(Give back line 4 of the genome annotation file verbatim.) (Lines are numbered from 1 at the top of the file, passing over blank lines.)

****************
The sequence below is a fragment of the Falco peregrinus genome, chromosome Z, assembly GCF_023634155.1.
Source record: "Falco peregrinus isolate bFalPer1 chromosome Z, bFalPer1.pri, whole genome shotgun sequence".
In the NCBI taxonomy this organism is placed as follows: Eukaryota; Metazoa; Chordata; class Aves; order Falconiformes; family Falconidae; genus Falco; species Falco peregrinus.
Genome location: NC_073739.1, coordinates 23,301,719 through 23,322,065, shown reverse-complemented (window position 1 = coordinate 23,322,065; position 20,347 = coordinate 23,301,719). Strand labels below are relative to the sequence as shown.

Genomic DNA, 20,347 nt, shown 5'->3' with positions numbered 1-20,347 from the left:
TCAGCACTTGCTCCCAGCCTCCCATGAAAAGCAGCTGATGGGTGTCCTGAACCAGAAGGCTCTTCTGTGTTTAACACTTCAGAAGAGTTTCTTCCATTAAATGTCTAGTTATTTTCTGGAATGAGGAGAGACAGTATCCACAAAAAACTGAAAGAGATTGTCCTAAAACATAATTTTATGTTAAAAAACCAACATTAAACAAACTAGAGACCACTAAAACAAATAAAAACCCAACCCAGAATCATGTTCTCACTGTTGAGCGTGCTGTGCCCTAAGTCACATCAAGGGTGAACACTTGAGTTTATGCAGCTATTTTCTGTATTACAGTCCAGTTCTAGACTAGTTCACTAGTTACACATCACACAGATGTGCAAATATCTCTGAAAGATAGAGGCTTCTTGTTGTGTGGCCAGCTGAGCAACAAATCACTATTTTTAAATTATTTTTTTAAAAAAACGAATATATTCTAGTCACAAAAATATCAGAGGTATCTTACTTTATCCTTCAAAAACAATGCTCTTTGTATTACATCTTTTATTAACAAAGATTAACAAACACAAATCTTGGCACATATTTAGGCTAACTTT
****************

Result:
Genome location: NC_073739.1, coordinates 23,301,719 through 23,322,065, shown reverse-complemented (window position 1 = coordinate 23,322,065; position 20,347 = coordinate 23,301,719). Strand labels below are relative to the sequence as shown.